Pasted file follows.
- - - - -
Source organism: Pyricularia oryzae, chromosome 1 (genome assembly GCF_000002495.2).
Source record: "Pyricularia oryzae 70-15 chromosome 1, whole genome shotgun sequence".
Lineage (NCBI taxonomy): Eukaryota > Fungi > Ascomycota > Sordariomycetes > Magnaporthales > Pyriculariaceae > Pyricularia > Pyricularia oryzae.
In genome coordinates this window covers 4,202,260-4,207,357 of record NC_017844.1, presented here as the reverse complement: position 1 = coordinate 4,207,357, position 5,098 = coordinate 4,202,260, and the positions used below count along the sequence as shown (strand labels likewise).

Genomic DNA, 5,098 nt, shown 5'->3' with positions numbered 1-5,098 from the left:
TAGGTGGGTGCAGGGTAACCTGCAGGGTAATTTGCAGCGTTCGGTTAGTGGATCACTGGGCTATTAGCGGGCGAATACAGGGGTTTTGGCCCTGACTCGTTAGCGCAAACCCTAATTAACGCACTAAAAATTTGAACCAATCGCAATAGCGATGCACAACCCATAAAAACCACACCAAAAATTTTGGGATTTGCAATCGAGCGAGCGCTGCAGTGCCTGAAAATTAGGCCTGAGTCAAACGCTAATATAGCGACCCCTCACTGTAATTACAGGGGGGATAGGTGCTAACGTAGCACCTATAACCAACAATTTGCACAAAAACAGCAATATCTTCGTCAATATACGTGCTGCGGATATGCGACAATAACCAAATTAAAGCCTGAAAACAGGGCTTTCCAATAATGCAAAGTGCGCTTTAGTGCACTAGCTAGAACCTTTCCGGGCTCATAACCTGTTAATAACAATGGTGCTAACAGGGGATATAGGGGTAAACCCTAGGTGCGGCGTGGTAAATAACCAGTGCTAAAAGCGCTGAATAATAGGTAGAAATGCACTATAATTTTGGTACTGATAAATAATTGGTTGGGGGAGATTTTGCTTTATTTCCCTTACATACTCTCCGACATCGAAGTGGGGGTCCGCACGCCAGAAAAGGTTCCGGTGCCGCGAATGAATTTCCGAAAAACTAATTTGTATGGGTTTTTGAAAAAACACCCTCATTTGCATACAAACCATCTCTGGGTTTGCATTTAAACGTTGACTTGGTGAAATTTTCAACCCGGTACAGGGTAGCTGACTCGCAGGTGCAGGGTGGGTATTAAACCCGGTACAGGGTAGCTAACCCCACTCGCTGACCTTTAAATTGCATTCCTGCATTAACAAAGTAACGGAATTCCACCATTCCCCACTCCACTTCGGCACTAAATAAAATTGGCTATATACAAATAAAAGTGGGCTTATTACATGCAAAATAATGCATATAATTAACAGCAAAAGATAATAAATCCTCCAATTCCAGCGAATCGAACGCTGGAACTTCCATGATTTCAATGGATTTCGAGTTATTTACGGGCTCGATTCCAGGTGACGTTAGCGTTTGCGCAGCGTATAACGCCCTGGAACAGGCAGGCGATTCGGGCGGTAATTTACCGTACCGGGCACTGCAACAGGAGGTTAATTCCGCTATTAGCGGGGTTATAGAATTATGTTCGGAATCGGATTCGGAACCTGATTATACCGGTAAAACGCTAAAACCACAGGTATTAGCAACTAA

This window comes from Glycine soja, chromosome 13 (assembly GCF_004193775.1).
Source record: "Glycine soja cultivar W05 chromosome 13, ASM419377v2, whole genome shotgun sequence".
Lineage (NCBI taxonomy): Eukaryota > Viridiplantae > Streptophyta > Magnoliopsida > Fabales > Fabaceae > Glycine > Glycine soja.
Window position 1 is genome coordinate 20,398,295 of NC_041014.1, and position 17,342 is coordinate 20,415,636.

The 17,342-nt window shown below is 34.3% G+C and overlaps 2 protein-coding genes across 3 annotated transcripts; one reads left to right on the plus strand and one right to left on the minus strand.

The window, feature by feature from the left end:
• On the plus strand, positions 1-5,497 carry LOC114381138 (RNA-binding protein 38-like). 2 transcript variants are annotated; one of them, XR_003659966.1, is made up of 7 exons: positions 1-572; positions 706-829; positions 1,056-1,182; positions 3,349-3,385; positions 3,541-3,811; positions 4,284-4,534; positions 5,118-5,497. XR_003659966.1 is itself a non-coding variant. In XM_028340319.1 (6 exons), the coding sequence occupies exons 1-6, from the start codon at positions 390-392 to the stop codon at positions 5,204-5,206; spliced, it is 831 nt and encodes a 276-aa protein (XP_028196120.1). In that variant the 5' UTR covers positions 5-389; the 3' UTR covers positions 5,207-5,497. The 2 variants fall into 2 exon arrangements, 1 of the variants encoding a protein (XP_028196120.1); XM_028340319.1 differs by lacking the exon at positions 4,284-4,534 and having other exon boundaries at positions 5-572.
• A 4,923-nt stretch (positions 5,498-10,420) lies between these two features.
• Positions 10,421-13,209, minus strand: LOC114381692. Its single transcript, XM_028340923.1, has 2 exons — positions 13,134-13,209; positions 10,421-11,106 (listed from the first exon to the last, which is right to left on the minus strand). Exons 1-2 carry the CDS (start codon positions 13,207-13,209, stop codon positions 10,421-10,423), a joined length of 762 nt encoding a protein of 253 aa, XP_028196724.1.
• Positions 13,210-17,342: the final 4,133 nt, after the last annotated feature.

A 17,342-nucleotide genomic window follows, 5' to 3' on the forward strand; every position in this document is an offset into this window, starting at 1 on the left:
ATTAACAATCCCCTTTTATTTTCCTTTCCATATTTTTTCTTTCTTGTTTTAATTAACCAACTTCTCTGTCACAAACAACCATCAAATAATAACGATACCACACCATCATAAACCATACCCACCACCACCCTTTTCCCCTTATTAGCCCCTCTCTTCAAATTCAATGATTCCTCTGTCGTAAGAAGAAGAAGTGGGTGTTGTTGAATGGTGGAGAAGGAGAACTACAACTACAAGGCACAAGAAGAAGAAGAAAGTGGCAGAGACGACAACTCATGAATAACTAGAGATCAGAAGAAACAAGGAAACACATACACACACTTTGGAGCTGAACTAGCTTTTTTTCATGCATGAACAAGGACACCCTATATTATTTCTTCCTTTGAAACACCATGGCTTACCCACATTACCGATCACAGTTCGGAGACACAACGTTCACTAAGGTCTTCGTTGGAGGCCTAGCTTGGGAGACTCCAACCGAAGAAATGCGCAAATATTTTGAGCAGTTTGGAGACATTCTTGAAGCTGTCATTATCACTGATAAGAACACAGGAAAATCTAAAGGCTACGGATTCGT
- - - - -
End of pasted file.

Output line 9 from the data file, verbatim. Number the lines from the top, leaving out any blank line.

Lineage (NCBI taxonomy): Eukaryota > Viridiplantae > Streptophyta > Magnoliopsida > Fabales > Fabaceae > Glycine > Glycine soja.